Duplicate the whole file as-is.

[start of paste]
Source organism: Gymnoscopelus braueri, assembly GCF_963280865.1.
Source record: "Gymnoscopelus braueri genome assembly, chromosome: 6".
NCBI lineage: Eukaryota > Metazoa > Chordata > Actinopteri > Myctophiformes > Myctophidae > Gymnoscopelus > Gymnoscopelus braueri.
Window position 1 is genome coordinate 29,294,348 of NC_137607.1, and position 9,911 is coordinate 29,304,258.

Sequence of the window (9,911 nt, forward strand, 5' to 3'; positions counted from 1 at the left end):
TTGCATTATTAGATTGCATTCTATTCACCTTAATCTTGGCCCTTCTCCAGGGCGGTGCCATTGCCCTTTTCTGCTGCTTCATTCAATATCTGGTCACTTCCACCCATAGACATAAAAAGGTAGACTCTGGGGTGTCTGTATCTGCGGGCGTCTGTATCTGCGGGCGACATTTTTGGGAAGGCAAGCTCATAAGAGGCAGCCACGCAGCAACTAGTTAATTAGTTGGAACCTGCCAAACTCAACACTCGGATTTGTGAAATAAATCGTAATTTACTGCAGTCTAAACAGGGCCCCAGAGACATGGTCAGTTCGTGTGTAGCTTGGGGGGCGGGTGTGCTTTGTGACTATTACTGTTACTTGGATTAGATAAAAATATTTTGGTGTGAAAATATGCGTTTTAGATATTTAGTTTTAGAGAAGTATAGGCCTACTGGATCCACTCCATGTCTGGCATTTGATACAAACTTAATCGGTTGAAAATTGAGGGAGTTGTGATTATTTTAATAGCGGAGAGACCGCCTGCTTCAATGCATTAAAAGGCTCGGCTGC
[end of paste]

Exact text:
Source organism: Gymnoscopelus braueri, assembly GCF_963280865.1.
Source record: "Gymnoscopelus braueri genome assembly, chromosome: 6".
NCBI lineage: Eukaryota > Metazoa > Chordata > Actinopteri > Myctophiformes > Myctophidae > Gymnoscopelus > Gymnoscopelus braueri.
Window position 1 is genome coordinate 29,294,348 of NC_137607.1, and position 9,911 is coordinate 29,304,258.

Sequence of the window (9,911 nt, forward strand, 5' to 3'; positions counted from 1 at the left end):
TTGCATTATTAGATTGCATTCTATTCACCTTAATCTTGGCCCTTCTCCAGGGCGGTGCCATTGCCCTTTTCTGCTGCTTCATTCAATATCTGGTCACTTCCACCCATAGACATAAAAAGGTAGACTCTGGGGTGTCTGTATCTGCGGGCGTCTGTATCTGCGGGCGACATTTTTGGGAAGGCAAGCTCATAAGAGGCAGCCACGCAGCAACTAGTTAATTAGTTGGAACCTGCCAAACTCAACACTCGGATTTGTGAAATAAATCGTAATTTACTGCAGTCTAAACAGGGCCCCAGAGACATGGTCAGTTCGTGTGTAGCTTGGGGGGCGGGTGTGCTTTGTGACTATTACTGTTACTTGGATTAGATAAAAATATTTTGGTGTGAAAATATGCGTTTTAGATATTTAGTTTTAGAGAAGTATAGGCCTACTGGATCCACTCCATGTCTGGCATTTGATACAAACTTAATCGGTTGAAAATTGAGGGAGTTGTGATTATTTTAATAGCGGAGAGACCGCCTGCTTCAATGCATTAAAAGGCTCGGCTGC